MLB Draft Signings: Top 10 Players Who Teams Will Regret Not Inking to Deals
Tyler Beede held true to his word and spurned a multi-million dollar offer from Toronto.
Negotiating with draft prospects in baseball is one of the trickiest games in sports.
For starters, the players are sometimes just 17 or 18 years old, and they're taking advice from agents who are 30 or 40 years their senior. Toss in the prospect of a few million dollars and things can get dicey.
But these "kids" aren't the only ones who screw up the signing discussions. Sometimes the teams are just as culpable.
Take last year's draft and the case of the Milwaukee Brewers and first-round pick Dylan Covey.
Milwaukee spent the 14th-overall pick on Covey, a hard-throwing right-hander from California. He had the size of a prototypical pitcher, and a smooth delivery. Furthermore, he had a relative soft commitment to the University of San Diego. All signs pointed to an easy sign. But days before the deadline, after waiting more than two months to begin negotiations, the Brewers administered a blood test. What they found was that Covey had Type-1 diabetes.
Startled by the discovery, Covey decided against signing with Milwaukee so that he could stay closer to home, attend USD and try to get a handle on his diagnosis. Such is life with the current signing deadline.
Luckily, the Brewers were able to recoup the pick and ended up snagging an even easier sign with 15th-overall pick, left-hander Jed Bradley.
Some teams aren't so lucky, and as such there are likely to be more than a few players who slip through the cracks this year and wind up as first- or second-round guys two or three years from now.
So, without further ado, let's see who dropped the ball and failed to sign some pretty talented players.
Tyler Beede, RHP, Toronto Blue Jays
Over the past few seasons, Toronto has shown an incredible ability to sign some players away from college commitments who many felt were "unsignable."
This year, they went for the triple-crown, drafting Norris, Kevin Comer and Tyler Beede, three of the toughest signs in the entire draft class.
In the end, their strategy almost worked again. Norris signed for $2 million after being expected to head off to Clemson, and Comer joined the pro ranks for $1.65 million.
Beede made his intentions to not sign known publicly in the days leading up to the draft, although few experts took him seriously. Now that the deadline has come and gone, we've learned that despite an increase from $2 to $2.5 million, the Jays were unable to lock down their first-round pick.
The team doesn't come away totally empty-handed, however. In addition to the Norris and Comer signings, the Jays also pick up a compensation pick in next year's draft.
Kevin Cron, C, Seattle Mariners
The younger brother of first-round pick C.J. Cron, Kevin also could have gone in the first round. He's certainly talented enough. But with a very strong commitment to TCU and bonus demands that are out of this world, it's no surprise that the Mariners couldn't agree to a deal with their third-round pick.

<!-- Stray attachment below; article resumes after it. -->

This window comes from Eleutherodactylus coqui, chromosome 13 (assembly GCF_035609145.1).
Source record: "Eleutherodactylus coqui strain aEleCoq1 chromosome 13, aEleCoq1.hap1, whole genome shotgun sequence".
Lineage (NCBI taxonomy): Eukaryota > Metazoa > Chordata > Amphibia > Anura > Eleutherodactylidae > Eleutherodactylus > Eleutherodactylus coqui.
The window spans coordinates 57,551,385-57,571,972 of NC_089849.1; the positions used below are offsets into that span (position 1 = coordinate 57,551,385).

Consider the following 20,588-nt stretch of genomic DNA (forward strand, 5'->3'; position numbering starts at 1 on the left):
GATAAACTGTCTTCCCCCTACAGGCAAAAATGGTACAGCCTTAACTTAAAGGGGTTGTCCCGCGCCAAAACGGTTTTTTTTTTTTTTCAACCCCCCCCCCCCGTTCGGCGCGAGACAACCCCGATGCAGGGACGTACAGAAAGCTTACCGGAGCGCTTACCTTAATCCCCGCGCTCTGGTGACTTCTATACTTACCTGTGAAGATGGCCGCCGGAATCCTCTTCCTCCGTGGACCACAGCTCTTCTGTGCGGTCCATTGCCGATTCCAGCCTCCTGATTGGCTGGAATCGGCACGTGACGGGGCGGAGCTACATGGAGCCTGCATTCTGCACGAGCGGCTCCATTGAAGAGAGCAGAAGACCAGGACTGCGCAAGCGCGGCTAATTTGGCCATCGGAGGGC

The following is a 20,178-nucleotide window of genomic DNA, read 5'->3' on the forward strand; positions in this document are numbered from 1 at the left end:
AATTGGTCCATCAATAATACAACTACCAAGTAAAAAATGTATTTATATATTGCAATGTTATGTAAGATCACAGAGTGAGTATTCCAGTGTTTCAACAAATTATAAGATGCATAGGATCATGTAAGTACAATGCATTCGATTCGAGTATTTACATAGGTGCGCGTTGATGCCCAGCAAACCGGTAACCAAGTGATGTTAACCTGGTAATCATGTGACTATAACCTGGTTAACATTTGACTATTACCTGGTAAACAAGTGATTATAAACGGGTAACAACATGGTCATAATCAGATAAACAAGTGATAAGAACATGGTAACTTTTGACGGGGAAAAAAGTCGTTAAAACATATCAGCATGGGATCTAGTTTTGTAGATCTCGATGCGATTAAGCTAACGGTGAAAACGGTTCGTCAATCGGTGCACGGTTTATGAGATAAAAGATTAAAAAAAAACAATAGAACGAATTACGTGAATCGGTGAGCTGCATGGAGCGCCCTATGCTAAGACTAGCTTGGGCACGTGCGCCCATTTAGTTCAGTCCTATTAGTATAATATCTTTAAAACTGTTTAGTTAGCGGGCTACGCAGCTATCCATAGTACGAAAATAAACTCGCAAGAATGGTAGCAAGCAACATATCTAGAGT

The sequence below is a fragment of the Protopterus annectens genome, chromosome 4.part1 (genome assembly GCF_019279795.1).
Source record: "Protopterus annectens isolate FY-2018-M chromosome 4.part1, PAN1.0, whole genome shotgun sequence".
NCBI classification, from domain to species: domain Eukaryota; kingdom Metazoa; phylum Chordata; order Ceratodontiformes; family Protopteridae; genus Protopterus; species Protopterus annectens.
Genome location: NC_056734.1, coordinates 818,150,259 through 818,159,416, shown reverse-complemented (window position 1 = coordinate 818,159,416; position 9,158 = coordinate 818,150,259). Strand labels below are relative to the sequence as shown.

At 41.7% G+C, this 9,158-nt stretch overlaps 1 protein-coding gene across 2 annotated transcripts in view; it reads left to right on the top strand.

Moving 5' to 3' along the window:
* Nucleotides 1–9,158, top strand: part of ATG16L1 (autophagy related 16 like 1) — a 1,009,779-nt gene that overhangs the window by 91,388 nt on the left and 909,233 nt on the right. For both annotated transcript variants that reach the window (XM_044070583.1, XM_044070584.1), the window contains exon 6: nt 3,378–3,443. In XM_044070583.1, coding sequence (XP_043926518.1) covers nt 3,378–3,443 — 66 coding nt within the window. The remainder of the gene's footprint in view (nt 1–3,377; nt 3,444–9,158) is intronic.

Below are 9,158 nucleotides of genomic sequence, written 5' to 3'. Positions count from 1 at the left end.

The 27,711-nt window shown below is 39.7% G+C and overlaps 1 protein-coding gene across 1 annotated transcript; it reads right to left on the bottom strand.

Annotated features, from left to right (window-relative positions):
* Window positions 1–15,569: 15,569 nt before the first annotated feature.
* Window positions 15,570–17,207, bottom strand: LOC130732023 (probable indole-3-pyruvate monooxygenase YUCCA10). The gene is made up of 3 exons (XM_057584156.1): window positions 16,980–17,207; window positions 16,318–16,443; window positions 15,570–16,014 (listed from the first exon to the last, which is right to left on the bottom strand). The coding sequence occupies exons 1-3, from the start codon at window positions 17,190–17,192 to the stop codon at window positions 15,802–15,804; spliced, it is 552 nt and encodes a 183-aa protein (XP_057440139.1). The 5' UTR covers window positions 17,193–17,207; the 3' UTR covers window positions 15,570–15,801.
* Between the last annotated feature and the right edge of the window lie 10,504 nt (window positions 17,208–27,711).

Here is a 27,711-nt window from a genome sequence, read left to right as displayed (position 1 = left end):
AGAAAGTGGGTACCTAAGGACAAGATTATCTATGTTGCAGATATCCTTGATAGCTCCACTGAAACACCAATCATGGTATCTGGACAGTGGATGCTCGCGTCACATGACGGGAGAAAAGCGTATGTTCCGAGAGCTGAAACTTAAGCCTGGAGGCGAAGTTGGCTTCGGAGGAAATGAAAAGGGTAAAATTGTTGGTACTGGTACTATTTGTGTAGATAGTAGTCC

At Mountain Pointe High, the younger Cron was a record-setting power-hitter. During his junior year he led his team to the state championship game, after being diagnosed with a stress fracture in his foot. His squad lost in the finals, but Cron managed to slug his 22nd home run during the contest, tying him with Corey Myers for the state single-season record.
As a senior, he ratcheted up the draft helium, breaking the single-season HR record and establishing a new career mark. That was enough to get him noticed by many teams, who, despite his strong commitment to TCU, considered him a first-round talent.
The Mariners were hoping they could get Cron to play ball, and, heck, having his older brother playing the same division had to be enticing, but heading off to college could improve his draft stock dramatically.
Derek Fisher, OF, Texas Rangers
I profiled Fisher extensively in the months leading up to the draft. He had some of the best raw power in the high-school crop.
Unfortunately, in addition to carrying a big stick, he was also packing a strong commitment to Virginia. That's exactly where he's headed after failing to come to terms with Texas.
The team had a sliver of hope at convincing the Pennsylvania prep-star to join the pro ranks, but in the end they couldn't offer him enough to honor his college commitment. At UVA, he will bolster the lineup of what is expected to be a top-10 squad.
Jason Coats, OF, Baltimore Orioles
Despite some pretty intense negotiations, Jason Coats will be headed back to TCU, joining Matt Purke and Kevin Cron.
The Orioles were impressed by Coats' performance in the Cape Cod League, both in 2010 and this past summer. Impressed enough to offer him fourth-round money, despite his status as a 12th-round selection. Still, Coats turned down the offer.